Nigerian Troops Attack Mosque, Kill 100

Army conducts house-to-house manhunt for militants

MAIDUGURI, Nigeria – Troops shelled the compound of an Islamist sect blamed for days of violence in northern Nigeria then attacked its mosque, killing at least 100 militants in a fierce battle.

Sect leader Mohammed Yusuf escaped along with about 300 followers but his deputy was killed in Wednesday night's bombardment, according to Army commander Maj. Gen. Saleh Maina.

The army was conducting a house-to-house manhunt Thursday on the outskirts of Maiduguri for Yusuf and his followers.

An AP reporter watched soldiers shoot their way into the mosque in Maiduguri on Wednesday and then rake those holed up inside with gunfire. The reporter later counted about 50 bodies inside the building and another 50 in the courtyard outside. The militants were armed with homemade hunting rifles, bows and arrows and scimitars.

Another five corpses were just inside a large house near the mosque. Maina pointed to the body of a plump, bearded man and said it the Boko Haram sect's vice chairman, Bukar Shekau.

"The mission has been accomplished," said Maina, the army commander.

Militants seeking to impose Islamic Sharia law throughout this multi-religious country attacked police stations, churches, prisons and government buildings in a wave of violence that began Sunday in Borno state and quickly spread to three other states in mainly Muslim northern Nigeria.

It is not known how many scores of people have been killed, wounded and arrested. Relief official Apollus Jediel said about 1,000 people had abandoned their homes Wednesday due to the violence, joining 3,000 displaced earlier this week in the four states.

The epicenter of the violence has been the Boko Haram's headquarters in Maiduguri, capital of Borno state, which was bombarded Wednesday. Maina said his troops would fire mortar shells later Thursday to destroy what is left of the sprawling compound, which stretches over 2.5 miles.

Borno Gov. Ali Modu Sheriff told journalists he had a report that Yusuf had been seen Wednesday night in a village about 28 miles northeast of Maiduguri, and that he had asked for troops to be deployed there.

In other violence, Nigeria's Vanguard newspaper reported that militants attacked security forces in Yobe state on Wednesday, and quoted police as saying that 43 sect members were killed in a shootout near the state's second city, Potiskum.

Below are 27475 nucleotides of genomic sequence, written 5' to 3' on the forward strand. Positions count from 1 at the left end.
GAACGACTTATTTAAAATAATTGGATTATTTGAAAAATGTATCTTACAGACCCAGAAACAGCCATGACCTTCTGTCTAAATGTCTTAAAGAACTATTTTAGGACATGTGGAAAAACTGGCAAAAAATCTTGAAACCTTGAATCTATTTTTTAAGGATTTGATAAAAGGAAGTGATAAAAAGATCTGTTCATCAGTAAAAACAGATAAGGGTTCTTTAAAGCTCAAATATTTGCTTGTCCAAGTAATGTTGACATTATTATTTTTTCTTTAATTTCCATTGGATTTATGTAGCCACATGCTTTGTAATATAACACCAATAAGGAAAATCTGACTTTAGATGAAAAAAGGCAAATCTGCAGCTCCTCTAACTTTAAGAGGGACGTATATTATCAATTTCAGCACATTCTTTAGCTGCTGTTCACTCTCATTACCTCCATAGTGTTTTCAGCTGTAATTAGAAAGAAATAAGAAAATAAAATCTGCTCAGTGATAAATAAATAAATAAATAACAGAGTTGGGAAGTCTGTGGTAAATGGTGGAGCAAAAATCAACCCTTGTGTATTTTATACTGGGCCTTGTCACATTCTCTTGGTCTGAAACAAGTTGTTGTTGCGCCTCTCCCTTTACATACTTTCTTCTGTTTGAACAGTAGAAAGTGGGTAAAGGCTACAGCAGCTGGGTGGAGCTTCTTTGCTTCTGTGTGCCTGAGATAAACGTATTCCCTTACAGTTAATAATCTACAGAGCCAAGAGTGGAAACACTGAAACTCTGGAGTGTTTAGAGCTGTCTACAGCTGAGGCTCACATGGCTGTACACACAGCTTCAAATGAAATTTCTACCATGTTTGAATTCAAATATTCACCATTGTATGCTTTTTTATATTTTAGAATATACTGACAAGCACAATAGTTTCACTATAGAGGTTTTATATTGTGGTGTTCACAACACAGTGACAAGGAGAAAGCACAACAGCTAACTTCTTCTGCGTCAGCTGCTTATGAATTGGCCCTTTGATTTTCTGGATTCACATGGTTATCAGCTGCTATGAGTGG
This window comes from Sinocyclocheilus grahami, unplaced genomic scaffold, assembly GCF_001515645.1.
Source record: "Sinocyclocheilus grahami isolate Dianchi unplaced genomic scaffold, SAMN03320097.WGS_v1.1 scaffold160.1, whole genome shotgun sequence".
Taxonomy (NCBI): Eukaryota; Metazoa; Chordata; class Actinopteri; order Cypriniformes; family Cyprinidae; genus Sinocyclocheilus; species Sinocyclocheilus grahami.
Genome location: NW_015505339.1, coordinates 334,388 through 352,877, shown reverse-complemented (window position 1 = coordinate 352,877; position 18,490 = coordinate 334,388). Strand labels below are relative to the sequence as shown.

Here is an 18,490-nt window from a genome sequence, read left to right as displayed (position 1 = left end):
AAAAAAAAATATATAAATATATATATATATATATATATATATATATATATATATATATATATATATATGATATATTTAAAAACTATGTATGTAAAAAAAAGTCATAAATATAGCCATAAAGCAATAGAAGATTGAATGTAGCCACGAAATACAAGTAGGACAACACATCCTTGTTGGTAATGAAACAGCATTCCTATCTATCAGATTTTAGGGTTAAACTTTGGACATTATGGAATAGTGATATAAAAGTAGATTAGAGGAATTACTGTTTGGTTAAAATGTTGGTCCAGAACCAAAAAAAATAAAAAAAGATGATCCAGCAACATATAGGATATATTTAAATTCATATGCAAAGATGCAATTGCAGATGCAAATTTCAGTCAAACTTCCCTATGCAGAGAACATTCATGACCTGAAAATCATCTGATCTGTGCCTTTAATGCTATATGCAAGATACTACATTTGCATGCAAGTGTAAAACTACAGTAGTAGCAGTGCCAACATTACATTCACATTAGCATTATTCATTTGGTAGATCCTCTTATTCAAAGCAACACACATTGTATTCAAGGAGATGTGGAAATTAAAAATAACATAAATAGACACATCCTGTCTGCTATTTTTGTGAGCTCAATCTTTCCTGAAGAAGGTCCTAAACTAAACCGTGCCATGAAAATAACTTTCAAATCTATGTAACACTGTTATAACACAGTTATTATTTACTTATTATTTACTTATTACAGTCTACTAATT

Police in Bauchi state have reported 42 people killed, including two soldiers and a police officer, 67 hospitalized with serious injuries and 157 men arrested.

President Umaru Yar'Adua, who has been criticized for leaving the country Tuesday night for a state visit to Brazil, insisted before he left that the situation was under control. The military itself keep referring to "mopping up" exercises even as a full-scale battle was taking place.

Nigeria's 140 million people are nearly evenly divided between Christians, who predominate in the south, and primarily northern-based Muslims. Shariah was implemented in 12 northern states after Nigeria returned to civilian rule in 1999 following years of oppressive military regimes. More than 10,000 Nigerians have died in sectarian violence since then.

The militants oppose western education and seek a harsh interpretation of Islamic Shariah law in northern Nigeria.

Yet at the heart of the Islamic insurgency that sparked this week's violence is dire poverty and political maneuvering. The attacks on police have been committed by frustrated, unemployed youths and orchestrated by religious leaders and politicians who manipulate them to retain power.

Nigeria should be wealthy due to its prodigious oil reserves, but corruption and inefficiency have left many people in poverty.

The president said before his departure that security agents have been watching the sect for months and were ordered to attack when the movement began gathering fighters from nearby states at its Maiduguri headquarters.

He said they were preparing to unleash "the holy war."

Analysts say the recent trouble has brewed for months, as police began raiding militant hideouts and finding explosives and arms.

The radical sect is known by several different names, including Al-Sunna wal Jamma, or "Followers of Mohammed's Teachings" and "Boko Haram," which means "Western education is sin."

Some Nigerian officials have referred to the militants as Taliban, although the group has no known affiliation with Taliban fighters in Afghanistan.

But Boko Haram is reported to include many members of the elite, including university lecturers and others who have abandoned their posts and sold their homes to join. Vanguard and the Nigerian Guardian newspaper reported that police in northwest Sokoto state on Tuesday arrested former university lecturer Kadiru Atiku, believed to the sect's local leader.

Analysts say the latest violence reflects decades-old grievances of Nigerians whose governments are so corrupt and ineffective they do not deliver even basic services like running water and electricity.

Nnamdi K. Obasi, an analyst with the International Crisis Group, said the militants don't have the weapons or the numbers to have much impact beyond northern Nigeria but predicts violence will return unless deeper issues are addressed.

"You're talking about improving governance as a whole," Obasi said. "Reducing corruption. Year after year, you don't see progress on these issues, and this is one of the biggest problems of Nigeria."

Copyright AP - Associated Press
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